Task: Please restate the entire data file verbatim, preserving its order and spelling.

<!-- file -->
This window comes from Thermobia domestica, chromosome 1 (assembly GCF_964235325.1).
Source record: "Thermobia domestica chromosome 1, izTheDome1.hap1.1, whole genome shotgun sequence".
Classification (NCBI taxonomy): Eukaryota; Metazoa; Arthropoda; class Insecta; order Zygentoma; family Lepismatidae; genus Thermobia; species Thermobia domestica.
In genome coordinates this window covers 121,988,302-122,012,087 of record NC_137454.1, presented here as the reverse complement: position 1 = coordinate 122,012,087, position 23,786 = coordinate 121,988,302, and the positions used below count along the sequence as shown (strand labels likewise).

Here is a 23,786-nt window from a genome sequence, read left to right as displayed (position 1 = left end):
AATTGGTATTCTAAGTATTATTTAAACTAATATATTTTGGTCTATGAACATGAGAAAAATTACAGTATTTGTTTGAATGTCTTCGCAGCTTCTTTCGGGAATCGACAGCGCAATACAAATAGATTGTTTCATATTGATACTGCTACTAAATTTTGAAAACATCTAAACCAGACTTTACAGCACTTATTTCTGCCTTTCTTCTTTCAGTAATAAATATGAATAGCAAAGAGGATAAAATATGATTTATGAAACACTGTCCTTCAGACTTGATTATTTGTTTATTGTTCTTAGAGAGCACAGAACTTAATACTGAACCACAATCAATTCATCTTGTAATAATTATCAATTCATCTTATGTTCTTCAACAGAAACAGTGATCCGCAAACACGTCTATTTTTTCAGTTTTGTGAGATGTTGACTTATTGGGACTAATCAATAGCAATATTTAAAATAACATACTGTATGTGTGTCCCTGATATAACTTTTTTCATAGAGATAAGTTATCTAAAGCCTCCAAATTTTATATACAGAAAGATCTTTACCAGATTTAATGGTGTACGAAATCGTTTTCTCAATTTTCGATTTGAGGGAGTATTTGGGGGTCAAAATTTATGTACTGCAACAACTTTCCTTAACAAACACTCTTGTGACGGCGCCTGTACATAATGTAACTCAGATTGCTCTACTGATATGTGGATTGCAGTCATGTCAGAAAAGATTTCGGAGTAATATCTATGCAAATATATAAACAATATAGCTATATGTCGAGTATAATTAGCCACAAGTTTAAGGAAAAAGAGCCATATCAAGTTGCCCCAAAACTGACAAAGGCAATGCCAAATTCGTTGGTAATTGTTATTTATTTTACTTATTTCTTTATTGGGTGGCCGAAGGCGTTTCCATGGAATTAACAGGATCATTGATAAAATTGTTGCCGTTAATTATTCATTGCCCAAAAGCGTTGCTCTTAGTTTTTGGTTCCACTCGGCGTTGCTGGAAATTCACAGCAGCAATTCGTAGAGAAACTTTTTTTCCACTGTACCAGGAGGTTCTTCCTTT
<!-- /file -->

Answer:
This window comes from Thermobia domestica, chromosome 1 (assembly GCF_964235325.1).
Source record: "Thermobia domestica chromosome 1, izTheDome1.hap1.1, whole genome shotgun sequence".
Classification (NCBI taxonomy): Eukaryota; Metazoa; Arthropoda; class Insecta; order Zygentoma; family Lepismatidae; genus Thermobia; species Thermobia domestica.
In genome coordinates this window covers 121,988,302-122,012,087 of record NC_137454.1, presented here as the reverse complement: position 1 = coordinate 122,012,087, position 23,786 = coordinate 121,988,302, and the positions used below count along the sequence as shown (strand labels likewise).

Here is a 23,786-nt window from a genome sequence, read left to right as displayed (position 1 = left end):
AATTGGTATTCTAAGTATTATTTAAACTAATATATTTTGGTCTATGAACATGAGAAAAATTACAGTATTTGTTTGAATGTCTTCGCAGCTTCTTTCGGGAATCGACAGCGCAATACAAATAGATTGTTTCATATTGATACTGCTACTAAATTTTGAAAACATCTAAACCAGACTTTACAGCACTTATTTCTGCCTTTCTTCTTTCAGTAATAAATATGAATAGCAAAGAGGATAAAATATGATTTATGAAACACTGTCCTTCAGACTTGATTATTTGTTTATTGTTCTTAGAGAGCACAGAACTTAATACTGAACCACAATCAATTCATCTTGTAATAATTATCAATTCATCTTATGTTCTTCAACAGAAACAGTGATCCGCAAACACGTCTATTTTTTCAGTTTTGTGAGATGTTGACTTATTGGGACTAATCAATAGCAATATTTAAAATAACATACTGTATGTGTGTCCCTGATATAACTTTTTTCATAGAGATAAGTTATCTAAAGCCTCCAAATTTTATATACAGAAAGATCTTTACCAGATTTAATGGTGTACGAAATCGTTTTCTCAATTTTCGATTTGAGGGAGTATTTGGGGGTCAAAATTTATGTACTGCAACAACTTTCCTTAACAAACACTCTTGTGACGGCGCCTGTACATAATGTAACTCAGATTGCTCTACTGATATGTGGATTGCAGTCATGTCAGAAAAGATTTCGGAGTAATATCTATGCAAATATATAAACAATATAGCTATATGTCGAGTATAATTAGCCACAAGTTTAAGGAAAAAGAGCCATATCAAGTTGCCCCAAAACTGACAAAGGCAATGCCAAATTCGTTGGTAATTGTTATTTATTTTACTTATTTCTTTATTGGGTGGCCGAAGGCGTTTCCATGGAATTAACAGGATCATTGATAAAATTGTTGCCGTTAATTATTCATTGCCCAAAAGCGTTGCTCTTAGTTTTTGGTTCCACTCGGCGTTGCTGGAAATTCACAGCAGCAATTCGTAGAGAAACTTTTTTTCCACTGTACCAGGAGGTTCTTCCTTT